Pokemon Sword and Shield Player Beats Game Using Only Wooloo

While most Pokemon Sword and Shield players are likely still working their way through the games [...]

While most Pokemon Sword and Shield players are likely still working their way through the games since their release last week, some have already managed to attain the coveted title of Galar League Champion. One player, however, managed to complete this task in a rather unique fashion: exclusively using the Pokemon Wooloo.

The player, a 21-year-old student who goes by the name Celvx online, used Wooloo to defeat each of the eight gym leaders as well as the champion, Leon. According to Celvx, Wooloo was chosen because the Pokemon can be ascertained early on in the game, and has become one of the most popular new creatures added in this generation.

"I choose Wooloo because it was available from the start of the game and had almost become a sort of psuedo-mascot for the game, with a lot of fan art for Sword and Shield featuring Wooloo," Celvx said in an interview with Polygon. "I chose Scorbunny [for my starter] and threw it in the PC boxes as soon as I could."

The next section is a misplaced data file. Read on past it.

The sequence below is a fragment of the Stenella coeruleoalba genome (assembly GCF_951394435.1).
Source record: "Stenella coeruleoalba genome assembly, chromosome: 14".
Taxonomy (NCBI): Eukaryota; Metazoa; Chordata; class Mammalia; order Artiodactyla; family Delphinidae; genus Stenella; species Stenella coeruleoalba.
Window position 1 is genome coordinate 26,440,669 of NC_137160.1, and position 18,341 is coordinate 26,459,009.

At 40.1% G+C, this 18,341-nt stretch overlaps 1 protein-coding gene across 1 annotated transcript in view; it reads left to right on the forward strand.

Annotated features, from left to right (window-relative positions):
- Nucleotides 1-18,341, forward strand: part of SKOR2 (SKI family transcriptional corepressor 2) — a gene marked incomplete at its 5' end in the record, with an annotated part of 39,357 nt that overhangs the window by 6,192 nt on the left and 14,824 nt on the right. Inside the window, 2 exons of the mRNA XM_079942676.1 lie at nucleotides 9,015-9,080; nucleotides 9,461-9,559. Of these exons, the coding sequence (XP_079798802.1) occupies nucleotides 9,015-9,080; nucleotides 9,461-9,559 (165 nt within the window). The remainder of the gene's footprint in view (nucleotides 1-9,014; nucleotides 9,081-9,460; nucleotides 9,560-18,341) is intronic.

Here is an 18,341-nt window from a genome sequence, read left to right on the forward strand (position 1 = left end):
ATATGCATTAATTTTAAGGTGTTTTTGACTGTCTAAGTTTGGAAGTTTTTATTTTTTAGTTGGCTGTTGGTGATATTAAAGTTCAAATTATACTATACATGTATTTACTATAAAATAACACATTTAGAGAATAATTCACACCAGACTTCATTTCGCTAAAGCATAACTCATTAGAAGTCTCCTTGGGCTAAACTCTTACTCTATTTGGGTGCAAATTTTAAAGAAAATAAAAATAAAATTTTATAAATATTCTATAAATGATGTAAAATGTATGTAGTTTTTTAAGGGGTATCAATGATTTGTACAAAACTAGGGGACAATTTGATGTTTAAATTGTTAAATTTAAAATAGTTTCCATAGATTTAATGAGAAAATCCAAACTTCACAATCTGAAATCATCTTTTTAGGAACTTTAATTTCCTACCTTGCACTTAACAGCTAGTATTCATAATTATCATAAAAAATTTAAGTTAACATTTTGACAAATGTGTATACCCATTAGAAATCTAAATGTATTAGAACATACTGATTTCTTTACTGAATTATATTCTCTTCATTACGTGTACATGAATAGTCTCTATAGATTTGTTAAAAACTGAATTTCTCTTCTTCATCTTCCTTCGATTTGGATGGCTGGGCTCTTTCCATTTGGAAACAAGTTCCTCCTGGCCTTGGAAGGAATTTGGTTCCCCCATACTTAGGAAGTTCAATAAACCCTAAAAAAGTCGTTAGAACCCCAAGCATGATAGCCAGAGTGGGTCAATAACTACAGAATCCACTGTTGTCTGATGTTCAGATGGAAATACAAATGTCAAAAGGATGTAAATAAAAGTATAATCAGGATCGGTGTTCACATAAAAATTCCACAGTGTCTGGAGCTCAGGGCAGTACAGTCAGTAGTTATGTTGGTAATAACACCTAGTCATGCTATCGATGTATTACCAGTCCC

Naturally, Celvx's Wooloo had to be at a very high level to accomplish the task. The Wooloo, nicknamed "Ares," was at Level 100. Even at that level, however, the Pokemon had some big negatives going against it: its HP is a paltry 217, as it's intended to evolve into Dubwool at Level 24.

Celvx did have to make one concession to complete the game, as the gym leader Raihan features a double battle. In order to keep the accomplishment strictly Wooloo's, Celvx added a Magikarp to his party, only allowing the creature to use Splash in battle. It was at this point Celvx had Ares at Level 90, equipping an Eviolite to increase Wooloo's Defense and Special Defense and keeping lots of healing items on-hand.

Celvx's accomplishment is an interesting window into the ways gamers continually pursue different goals, beyond those set out in the games themselves. While some are happy simply beating a game, others find intriguing ways to make the adventure more personal. Neither way is wrong, but Celvx's method likely helped him make a memory with the game that will long endure.

"I can definitely say I had way more fun playing through the game this way than I would if I'd used a full team of six," Celvx told Polygon. "Get creative with it, push your boundaries, and most importantly, play the game in a way that's fun to you!"

Have you checked out Pokémon Sword and Shield yet? What do you think of the games so far? Let us know in the comments or share your thoughts directly on Twitter at @Marcdachamp to talk all things gaming!